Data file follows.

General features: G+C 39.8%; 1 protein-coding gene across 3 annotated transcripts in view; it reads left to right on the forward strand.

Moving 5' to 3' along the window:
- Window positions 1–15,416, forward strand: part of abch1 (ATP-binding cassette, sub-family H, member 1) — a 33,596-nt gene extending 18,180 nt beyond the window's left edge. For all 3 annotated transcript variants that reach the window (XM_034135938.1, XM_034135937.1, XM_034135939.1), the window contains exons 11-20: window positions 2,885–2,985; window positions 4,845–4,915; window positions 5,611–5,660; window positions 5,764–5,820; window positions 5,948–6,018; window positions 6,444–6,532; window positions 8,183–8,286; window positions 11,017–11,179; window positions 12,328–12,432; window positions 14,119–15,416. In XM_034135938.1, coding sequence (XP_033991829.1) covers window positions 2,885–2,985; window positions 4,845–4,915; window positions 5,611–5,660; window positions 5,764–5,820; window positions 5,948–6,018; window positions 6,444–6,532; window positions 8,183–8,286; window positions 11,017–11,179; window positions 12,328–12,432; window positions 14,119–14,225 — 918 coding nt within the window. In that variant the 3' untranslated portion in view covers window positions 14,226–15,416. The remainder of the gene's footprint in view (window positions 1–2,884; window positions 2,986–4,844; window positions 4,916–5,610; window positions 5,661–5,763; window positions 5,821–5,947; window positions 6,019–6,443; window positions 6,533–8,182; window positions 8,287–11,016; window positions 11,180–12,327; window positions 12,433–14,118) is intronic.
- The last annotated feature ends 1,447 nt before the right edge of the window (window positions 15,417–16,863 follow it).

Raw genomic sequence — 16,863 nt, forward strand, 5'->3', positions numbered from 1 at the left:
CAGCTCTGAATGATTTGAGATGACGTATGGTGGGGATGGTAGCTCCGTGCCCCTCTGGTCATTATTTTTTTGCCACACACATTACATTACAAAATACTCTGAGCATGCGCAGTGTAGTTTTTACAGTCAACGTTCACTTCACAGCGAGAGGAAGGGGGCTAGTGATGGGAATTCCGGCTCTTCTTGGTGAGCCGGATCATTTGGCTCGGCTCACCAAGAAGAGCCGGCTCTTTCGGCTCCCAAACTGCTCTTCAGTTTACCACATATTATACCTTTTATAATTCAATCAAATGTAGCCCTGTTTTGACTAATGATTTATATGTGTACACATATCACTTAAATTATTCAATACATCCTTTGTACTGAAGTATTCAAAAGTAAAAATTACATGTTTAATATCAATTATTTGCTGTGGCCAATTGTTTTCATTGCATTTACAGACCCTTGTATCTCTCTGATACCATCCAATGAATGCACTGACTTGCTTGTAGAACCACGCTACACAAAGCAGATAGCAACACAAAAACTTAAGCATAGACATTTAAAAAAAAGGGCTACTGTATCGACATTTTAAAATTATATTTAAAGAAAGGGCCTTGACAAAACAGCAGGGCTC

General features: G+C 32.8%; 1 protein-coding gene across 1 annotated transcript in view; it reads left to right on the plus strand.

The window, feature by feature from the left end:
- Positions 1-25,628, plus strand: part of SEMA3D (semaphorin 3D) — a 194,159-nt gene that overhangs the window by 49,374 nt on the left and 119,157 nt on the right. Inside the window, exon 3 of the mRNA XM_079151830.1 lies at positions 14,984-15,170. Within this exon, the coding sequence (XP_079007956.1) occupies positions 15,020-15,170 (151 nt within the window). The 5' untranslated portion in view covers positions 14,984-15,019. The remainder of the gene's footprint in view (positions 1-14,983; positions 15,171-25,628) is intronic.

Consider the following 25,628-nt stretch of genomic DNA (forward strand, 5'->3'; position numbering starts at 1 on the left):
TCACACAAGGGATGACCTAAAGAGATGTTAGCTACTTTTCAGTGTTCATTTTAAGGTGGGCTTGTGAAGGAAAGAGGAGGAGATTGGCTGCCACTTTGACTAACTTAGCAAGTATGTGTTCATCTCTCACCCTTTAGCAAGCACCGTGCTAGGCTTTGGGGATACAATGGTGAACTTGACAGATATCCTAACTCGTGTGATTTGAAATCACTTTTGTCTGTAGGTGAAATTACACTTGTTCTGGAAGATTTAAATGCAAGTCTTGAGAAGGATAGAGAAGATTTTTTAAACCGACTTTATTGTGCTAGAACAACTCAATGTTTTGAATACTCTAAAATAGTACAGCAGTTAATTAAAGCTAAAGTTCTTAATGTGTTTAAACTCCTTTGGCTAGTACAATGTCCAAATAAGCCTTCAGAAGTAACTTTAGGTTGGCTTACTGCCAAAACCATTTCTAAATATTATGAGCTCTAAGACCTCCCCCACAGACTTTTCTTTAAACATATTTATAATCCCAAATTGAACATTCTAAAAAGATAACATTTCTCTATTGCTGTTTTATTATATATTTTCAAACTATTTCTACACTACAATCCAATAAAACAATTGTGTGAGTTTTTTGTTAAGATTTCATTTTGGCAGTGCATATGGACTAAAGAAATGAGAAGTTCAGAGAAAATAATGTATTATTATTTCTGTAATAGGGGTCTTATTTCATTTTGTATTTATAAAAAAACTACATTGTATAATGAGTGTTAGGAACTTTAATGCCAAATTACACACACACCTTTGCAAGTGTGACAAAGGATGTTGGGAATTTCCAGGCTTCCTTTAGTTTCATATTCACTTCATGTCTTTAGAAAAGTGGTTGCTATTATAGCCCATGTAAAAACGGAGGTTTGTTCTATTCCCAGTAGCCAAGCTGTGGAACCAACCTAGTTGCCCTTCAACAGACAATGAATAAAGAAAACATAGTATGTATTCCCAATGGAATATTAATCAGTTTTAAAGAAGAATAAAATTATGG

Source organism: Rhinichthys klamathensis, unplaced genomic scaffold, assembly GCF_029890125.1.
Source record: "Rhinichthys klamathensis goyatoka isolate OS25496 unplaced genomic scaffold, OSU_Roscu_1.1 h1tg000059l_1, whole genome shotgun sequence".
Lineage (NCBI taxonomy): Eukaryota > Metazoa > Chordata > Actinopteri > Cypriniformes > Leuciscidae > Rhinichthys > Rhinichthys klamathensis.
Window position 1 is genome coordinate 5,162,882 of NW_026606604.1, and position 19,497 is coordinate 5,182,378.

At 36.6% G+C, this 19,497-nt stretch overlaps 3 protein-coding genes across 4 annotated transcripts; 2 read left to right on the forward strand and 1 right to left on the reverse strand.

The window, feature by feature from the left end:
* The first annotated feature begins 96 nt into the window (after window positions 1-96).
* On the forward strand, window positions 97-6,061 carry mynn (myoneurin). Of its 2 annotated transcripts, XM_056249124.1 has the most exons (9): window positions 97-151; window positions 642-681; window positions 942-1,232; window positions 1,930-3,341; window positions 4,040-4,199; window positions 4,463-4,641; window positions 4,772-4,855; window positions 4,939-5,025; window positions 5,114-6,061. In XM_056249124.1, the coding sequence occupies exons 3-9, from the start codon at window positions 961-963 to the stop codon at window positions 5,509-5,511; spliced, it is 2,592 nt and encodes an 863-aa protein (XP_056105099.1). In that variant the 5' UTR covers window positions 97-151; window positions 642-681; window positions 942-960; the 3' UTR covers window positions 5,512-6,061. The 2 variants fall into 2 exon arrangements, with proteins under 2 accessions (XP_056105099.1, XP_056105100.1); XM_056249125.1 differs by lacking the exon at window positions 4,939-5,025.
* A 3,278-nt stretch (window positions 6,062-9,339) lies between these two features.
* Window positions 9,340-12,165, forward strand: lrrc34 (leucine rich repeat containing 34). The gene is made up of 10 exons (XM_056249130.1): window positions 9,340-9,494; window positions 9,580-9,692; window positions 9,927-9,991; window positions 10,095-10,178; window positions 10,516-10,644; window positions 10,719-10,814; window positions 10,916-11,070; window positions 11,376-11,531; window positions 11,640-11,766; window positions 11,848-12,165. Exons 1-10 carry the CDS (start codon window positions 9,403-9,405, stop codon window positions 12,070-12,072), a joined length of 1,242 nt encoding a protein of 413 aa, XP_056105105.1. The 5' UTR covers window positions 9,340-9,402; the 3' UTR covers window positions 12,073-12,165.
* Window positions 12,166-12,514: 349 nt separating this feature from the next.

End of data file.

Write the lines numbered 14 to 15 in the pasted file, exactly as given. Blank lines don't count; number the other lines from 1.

Lineage (NCBI taxonomy): Eukaryota > Metazoa > Chordata > Actinopteri > Cypriniformes > Leuciscidae > Rhinichthys > Rhinichthys klamathensis.
Window position 1 is genome coordinate 5,162,882 of NW_026606604.1, and position 19,497 is coordinate 5,182,378.